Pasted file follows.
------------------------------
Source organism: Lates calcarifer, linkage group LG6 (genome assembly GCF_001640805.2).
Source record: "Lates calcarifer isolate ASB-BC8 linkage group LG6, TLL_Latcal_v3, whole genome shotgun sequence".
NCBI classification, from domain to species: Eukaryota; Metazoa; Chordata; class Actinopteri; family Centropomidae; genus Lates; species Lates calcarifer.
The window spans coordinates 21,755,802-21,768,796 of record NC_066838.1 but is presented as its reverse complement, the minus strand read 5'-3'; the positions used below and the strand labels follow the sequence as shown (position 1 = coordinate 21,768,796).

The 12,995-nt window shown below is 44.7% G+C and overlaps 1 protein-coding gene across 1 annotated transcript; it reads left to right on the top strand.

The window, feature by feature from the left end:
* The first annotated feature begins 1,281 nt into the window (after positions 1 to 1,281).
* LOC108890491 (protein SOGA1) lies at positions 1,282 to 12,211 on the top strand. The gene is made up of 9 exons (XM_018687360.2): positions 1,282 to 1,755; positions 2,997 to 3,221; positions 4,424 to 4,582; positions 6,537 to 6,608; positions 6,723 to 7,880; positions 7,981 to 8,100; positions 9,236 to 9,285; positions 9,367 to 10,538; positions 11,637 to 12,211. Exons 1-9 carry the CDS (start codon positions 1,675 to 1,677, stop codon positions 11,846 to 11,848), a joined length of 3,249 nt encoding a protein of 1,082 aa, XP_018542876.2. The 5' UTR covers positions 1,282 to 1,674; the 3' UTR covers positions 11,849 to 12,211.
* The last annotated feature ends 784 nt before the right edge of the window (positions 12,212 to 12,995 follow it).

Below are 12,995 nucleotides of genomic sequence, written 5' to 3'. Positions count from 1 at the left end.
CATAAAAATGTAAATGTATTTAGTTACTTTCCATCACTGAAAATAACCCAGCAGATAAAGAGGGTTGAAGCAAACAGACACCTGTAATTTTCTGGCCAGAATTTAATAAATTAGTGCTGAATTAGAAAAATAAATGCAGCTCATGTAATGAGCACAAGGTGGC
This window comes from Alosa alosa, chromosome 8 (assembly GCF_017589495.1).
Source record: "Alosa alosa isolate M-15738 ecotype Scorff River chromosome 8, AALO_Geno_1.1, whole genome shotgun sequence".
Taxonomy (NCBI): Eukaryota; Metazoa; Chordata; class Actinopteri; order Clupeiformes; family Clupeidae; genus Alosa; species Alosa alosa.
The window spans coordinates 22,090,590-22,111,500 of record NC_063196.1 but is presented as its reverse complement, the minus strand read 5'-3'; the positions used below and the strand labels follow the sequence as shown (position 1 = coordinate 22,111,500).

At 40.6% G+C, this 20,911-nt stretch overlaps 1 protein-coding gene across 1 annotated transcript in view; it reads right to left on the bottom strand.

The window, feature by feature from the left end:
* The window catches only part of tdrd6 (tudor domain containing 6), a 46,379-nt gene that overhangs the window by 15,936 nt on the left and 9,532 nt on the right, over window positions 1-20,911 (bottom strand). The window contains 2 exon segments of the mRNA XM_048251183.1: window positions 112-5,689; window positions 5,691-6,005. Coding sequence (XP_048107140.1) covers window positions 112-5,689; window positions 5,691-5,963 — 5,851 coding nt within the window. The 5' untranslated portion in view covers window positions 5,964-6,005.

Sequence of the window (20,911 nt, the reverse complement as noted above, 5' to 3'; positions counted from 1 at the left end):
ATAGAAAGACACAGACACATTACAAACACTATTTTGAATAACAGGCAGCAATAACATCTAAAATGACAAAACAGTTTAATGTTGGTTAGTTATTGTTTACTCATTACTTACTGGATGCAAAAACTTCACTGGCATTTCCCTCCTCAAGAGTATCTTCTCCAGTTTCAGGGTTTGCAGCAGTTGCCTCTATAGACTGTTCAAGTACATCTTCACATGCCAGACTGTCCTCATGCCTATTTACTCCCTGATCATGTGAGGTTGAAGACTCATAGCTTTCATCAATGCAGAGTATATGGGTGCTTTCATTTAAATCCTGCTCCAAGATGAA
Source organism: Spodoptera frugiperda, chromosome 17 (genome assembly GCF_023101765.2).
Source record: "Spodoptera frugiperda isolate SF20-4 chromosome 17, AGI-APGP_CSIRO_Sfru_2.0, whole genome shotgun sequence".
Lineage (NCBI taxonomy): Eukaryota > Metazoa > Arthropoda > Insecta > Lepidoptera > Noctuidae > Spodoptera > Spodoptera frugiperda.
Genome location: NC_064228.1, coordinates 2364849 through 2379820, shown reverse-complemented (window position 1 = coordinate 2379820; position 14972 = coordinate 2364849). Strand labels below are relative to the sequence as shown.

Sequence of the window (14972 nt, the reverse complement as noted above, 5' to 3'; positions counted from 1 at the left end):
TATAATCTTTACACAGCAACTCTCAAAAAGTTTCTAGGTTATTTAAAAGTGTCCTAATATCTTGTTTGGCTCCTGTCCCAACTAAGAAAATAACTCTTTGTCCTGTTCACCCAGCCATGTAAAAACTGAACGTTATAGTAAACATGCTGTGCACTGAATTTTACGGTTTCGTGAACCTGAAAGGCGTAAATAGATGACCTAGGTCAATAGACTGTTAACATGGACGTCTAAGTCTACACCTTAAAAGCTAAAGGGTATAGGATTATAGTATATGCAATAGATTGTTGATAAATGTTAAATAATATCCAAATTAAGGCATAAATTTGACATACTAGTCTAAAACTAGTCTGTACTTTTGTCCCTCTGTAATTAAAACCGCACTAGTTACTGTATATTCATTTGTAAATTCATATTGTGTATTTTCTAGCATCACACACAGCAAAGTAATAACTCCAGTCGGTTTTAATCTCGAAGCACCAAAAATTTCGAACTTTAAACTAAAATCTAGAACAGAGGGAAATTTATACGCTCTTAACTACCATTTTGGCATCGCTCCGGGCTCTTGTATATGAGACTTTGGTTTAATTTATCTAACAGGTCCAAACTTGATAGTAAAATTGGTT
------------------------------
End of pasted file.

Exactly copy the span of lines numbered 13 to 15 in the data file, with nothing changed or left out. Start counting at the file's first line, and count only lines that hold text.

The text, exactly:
Source record: "Alosa alosa isolate M-15738 ecotype Scorff River chromosome 8, AALO_Geno_1.1, whole genome shotgun sequence".
Taxonomy (NCBI): Eukaryota; Metazoa; Chordata; class Actinopteri; order Clupeiformes; family Clupeidae; genus Alosa; species Alosa alosa.
The window spans coordinates 22,090,590-22,111,500 of record NC_063196.1 but is presented as its reverse complement, the minus strand read 5'-3'; the positions used below and the strand labels follow the sequence as shown (position 1 = coordinate 22,111,500).